Apex Clean Energy, a Charlottesville, Va., company, has already secured 13 leases totaling about 3,750 acres of farmland — enough to build the project though the company anticipates additional participation, Wilson said. Farmers seem to fall on both sides of the issue, and residents and local government officials speaking against the project have repeatedly said they seek not to criticize farmers who have signed leases with Apex, only the company itself. The Farm Bureau, a supporter of personal property rights, agrees, Debnam said.
“This position we’ve taken in no way would diminish our respect for members of our organization” who have signed leases with Apex, she said.
The company approached the family of farmer Bill Langenfelder, who grows grain and raises hogs on 500 acres in the area where the turbines could be constructed. If everything goes according to Apex’s plan, Langenfelder, said he would likely see turbines stretch toward the horizon on both sides of his farm. But he and his family wasn’t interested in signing a lease with the company, he said.
“For what they’re offering to pay to put a wind tower on your property and what they’re asking for in return, it’s really not that attractive,” he said. “I’m sure there are [other farmers] you could look up that are the opposite.”
Apex said it keeps details about what it offers landowners confidential, but Wilson said every landowner who signs a lease receives a minimum guaranteed lease payment each year. Those who ultimately host turbines and/or transmission equipment receive additional compensation. Landowners with a turbine receive a percentage of royalties on energy produced.
“Hosting a wind turbine on a farm is a compatible use of the land and a way to diversify the revenue on a farm, all while taking minimal cropland out of production,” Wilson said.
Apex also supported a bill passed in Maryland last year that allowed the construction of turbines on land under state agriculture land preservation easements.
The bill eased restrictions for other forms of renewable energy as well, including wind, solar, methane from anaerobic decomposition and others, Wilson said.
It simply limits the amount of land dedicated to those activities to the lesser of 5 percent of the land or five acres.
Each turbine in the Apex project typically requires less than a half acre, the company’s website said.
But the county downgraded its zoning more than a decade ago to limit development and preserve its rural character, said Joe Hickman, who manages several farms across the county. A miles-long chain of wind turbines is the type of industrial-sized activity those zoning changes sought to prohibit, he said.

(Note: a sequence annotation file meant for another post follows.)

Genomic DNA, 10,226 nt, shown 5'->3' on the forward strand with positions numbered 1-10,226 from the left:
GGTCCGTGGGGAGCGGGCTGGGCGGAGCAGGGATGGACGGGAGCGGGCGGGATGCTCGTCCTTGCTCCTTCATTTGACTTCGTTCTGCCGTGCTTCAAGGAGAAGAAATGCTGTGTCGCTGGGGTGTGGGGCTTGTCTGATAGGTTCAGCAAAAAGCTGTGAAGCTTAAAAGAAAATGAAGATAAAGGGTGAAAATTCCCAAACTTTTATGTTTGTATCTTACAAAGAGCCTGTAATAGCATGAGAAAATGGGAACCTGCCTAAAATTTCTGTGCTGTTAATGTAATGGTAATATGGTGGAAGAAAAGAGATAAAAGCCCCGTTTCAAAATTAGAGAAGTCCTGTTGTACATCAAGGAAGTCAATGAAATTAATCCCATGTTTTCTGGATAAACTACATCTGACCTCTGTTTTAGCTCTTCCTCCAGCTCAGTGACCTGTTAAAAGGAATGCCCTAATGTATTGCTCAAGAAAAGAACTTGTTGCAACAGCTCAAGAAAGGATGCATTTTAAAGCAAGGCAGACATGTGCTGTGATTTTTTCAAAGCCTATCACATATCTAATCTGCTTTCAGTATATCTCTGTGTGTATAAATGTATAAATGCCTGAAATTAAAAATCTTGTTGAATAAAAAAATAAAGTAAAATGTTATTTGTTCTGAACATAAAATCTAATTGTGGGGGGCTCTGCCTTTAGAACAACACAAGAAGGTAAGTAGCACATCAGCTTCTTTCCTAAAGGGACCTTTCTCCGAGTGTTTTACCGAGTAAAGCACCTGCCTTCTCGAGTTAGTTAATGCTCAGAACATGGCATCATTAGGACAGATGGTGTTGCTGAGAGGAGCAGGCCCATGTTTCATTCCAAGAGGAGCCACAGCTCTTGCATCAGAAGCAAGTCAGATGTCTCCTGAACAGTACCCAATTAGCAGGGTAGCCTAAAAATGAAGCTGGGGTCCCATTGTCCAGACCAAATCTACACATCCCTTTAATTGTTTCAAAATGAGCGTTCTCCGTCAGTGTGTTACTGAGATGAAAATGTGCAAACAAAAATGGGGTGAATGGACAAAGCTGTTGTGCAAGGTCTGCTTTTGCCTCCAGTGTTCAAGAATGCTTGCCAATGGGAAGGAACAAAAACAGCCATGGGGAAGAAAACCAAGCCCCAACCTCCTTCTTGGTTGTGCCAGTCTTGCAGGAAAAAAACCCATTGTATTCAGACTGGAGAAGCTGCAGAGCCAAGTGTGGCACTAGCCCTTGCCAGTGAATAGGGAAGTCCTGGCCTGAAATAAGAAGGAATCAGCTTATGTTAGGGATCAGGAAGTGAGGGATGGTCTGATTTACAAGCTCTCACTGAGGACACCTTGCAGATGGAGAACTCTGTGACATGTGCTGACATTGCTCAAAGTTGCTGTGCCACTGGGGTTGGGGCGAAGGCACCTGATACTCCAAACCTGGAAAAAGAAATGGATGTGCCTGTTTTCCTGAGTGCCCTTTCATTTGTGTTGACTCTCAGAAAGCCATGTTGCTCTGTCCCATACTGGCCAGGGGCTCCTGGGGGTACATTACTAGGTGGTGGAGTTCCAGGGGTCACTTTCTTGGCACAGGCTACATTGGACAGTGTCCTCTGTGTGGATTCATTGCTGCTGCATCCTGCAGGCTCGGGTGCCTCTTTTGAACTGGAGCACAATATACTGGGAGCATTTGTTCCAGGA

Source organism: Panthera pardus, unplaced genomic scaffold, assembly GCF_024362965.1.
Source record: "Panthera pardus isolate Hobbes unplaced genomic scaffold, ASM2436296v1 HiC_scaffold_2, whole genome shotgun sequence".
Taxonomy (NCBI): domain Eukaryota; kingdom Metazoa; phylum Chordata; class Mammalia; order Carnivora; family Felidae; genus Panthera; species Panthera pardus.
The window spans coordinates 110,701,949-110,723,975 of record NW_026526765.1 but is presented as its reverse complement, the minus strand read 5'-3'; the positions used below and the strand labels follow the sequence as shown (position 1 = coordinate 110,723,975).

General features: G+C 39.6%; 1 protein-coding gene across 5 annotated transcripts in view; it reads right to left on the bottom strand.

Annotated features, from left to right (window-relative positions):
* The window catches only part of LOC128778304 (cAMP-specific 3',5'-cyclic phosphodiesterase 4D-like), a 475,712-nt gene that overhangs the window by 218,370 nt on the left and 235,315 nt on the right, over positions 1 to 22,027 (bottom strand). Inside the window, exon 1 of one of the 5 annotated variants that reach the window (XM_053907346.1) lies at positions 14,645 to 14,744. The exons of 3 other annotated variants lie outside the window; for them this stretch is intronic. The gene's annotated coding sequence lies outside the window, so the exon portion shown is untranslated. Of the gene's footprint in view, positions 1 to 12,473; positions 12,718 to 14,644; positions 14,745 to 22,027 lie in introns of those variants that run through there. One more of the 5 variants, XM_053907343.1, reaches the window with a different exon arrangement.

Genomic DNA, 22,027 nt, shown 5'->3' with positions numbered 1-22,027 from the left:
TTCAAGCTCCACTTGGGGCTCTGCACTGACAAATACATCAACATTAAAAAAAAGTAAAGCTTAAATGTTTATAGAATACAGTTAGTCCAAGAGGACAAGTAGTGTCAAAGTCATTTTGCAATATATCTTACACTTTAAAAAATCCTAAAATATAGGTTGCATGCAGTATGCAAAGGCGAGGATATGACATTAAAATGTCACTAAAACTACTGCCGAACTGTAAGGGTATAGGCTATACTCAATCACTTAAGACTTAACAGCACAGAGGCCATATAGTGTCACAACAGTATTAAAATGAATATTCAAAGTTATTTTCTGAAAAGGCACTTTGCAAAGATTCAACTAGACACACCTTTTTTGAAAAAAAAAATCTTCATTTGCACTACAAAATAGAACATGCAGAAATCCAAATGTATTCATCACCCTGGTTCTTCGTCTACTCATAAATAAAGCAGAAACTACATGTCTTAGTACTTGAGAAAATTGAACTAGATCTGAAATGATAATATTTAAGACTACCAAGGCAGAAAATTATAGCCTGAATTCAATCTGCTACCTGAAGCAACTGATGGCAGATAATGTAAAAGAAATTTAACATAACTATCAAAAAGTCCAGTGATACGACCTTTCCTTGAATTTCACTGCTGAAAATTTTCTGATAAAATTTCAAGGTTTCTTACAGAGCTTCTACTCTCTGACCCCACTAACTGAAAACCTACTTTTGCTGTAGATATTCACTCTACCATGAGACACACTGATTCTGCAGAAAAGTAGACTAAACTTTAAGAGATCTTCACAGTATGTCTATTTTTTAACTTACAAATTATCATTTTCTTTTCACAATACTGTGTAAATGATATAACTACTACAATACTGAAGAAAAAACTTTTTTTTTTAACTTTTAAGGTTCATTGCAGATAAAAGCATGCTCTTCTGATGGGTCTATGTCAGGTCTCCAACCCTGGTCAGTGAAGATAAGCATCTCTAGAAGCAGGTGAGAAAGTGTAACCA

“I could give you 50 reasons” why I don’t support the project, Hickman said. “In essence we said our farmland is for farming and not for other uses. … We’re very proud of our local zoning.”
Apex’s Mills Branch website also includes various reports and studies that say wind farms have little impact on property values and cites The Audubon Society’s endorsement of wind farms as an alternative energy solution that can work without significantly harming wildlife.
Residents’ concerns about health effects related to sound and flickering shadows from the turbines are also addressed.
Apex said it remains in the very early phases of its Kent County project and does not expect construction would start — if it’s ever approved — until next year.
Apex isn’t alone in chasing investments in wind power on the Eastern Shore. Pioneer Green Energy, an Austin, Texas, company, bailed out of a 150-megawatt project called the Great Bay Wind Energy Center in Somerset County late last month.
The company told the county’s board of commissioners in a letter that one of its affiliate companies, Pioneer Green Solar, planned to come back to the county with an unrelated solar energy plan.
A company development manager declined to speak in detail about the project last week.
“We are hopeful that that their effort at bringing investment dollars, jobs and tax base to Somerset County will succeed where our efforts have failed and wish you the best of luck in hopefully seeing the benefit of such investment in the near future and for years to come,” the letter said.